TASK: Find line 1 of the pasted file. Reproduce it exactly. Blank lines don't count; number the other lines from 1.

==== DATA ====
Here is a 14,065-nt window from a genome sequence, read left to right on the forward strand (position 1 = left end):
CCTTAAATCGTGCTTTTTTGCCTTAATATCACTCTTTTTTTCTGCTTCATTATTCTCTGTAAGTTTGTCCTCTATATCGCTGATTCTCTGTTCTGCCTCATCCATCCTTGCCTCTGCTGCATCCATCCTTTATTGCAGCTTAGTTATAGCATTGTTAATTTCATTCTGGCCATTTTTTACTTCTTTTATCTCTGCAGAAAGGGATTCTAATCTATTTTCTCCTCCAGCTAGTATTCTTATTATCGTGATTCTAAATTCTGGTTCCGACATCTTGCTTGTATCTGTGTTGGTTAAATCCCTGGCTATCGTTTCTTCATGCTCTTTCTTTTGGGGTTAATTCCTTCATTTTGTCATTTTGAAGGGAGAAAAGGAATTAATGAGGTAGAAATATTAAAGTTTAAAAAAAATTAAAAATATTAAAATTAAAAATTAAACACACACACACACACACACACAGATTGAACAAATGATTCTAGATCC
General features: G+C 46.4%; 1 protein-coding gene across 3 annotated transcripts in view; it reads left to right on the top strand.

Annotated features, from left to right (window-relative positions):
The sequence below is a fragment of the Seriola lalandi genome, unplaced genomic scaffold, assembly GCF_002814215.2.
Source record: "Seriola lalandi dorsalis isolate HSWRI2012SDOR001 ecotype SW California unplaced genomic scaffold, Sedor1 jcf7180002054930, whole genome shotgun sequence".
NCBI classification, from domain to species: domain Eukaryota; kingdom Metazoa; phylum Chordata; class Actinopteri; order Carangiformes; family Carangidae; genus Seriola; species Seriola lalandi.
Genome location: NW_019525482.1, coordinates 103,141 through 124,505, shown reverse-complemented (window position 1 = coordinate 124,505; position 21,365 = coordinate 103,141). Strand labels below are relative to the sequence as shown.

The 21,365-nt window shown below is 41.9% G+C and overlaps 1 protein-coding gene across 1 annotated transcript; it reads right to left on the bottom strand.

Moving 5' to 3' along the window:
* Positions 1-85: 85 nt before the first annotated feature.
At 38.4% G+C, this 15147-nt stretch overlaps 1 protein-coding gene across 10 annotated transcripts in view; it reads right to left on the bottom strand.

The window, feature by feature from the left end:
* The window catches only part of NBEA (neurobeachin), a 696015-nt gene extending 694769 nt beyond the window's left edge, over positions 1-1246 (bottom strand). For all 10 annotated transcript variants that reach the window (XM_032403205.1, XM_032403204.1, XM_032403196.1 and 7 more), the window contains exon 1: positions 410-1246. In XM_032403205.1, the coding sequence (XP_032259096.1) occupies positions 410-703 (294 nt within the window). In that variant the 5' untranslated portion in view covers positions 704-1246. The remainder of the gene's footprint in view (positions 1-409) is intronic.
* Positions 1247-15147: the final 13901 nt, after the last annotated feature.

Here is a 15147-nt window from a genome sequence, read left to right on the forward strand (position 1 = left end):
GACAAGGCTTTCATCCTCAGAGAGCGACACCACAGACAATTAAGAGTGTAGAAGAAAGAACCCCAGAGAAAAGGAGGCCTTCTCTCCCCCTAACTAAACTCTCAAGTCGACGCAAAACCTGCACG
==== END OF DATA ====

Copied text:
Here is a 14,065-nt window from a genome sequence, read left to right on the forward strand (position 1 = left end):